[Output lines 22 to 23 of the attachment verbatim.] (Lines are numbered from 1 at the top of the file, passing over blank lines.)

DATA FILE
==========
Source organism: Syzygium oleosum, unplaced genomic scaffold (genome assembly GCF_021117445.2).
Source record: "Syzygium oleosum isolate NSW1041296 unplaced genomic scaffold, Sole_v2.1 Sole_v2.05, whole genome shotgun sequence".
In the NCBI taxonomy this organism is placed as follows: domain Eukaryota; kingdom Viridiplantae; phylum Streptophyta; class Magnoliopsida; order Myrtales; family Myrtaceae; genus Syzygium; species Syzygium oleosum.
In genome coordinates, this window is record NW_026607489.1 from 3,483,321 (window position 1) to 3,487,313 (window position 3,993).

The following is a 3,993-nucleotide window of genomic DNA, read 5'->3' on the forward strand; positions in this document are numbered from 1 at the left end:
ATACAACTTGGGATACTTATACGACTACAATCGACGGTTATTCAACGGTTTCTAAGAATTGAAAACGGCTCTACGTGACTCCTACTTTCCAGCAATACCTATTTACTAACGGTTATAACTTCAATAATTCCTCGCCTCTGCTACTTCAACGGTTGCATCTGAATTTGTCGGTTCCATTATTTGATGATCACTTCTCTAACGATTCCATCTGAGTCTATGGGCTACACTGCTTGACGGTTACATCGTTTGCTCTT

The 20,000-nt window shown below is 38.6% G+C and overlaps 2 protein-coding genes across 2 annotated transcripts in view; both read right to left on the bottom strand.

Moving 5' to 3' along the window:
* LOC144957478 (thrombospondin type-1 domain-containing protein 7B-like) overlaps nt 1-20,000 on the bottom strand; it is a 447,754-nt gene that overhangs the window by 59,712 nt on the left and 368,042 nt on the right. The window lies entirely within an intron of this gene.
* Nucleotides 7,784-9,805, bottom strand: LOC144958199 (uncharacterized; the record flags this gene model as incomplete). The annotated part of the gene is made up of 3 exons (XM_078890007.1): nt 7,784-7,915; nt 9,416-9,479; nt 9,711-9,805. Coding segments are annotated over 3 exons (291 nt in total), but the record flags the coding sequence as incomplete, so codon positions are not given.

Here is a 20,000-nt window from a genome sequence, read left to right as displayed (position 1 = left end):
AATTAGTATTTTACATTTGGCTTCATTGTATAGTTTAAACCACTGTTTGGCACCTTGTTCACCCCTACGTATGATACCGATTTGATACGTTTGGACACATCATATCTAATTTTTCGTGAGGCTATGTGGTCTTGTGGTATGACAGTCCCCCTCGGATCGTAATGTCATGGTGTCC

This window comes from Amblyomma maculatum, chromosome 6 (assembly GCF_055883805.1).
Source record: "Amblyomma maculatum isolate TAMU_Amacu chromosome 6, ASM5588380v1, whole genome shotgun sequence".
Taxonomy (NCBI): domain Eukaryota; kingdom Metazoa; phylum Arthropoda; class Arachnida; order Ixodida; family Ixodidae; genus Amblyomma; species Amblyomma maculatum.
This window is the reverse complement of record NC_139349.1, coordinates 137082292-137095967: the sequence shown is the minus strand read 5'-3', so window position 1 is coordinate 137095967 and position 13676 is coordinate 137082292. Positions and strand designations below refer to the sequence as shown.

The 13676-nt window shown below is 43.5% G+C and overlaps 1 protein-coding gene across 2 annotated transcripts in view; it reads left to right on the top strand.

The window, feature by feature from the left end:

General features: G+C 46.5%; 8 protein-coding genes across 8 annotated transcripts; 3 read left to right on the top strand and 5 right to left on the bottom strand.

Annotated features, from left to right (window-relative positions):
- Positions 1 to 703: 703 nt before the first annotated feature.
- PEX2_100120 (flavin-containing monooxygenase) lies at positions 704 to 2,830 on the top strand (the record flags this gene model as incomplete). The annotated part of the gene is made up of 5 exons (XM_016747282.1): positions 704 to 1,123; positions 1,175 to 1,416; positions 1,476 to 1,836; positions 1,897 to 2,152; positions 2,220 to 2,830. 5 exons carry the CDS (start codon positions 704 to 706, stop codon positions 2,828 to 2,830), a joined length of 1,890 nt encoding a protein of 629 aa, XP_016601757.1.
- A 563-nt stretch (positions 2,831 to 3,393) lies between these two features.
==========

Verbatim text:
- PEX2_100120 (flavin-containing monooxygenase) lies at positions 704 to 2,830 on the top strand (the record flags this gene model as incomplete). The annotated part of the gene is made up of 5 exons (XM_016747282.1): positions 704 to 1,123; positions 1,175 to 1,416; positions 1,476 to 1,836; positions 1,897 to 2,152; positions 2,220 to 2,830. 5 exons carry the CDS (start codon positions 704 to 706, stop codon positions 2,828 to 2,830), a joined length of 1,890 nt encoding a protein of 629 aa, XP_016601757.1.
- A 563-nt stretch (positions 2,831 to 3,393) lies between these two features.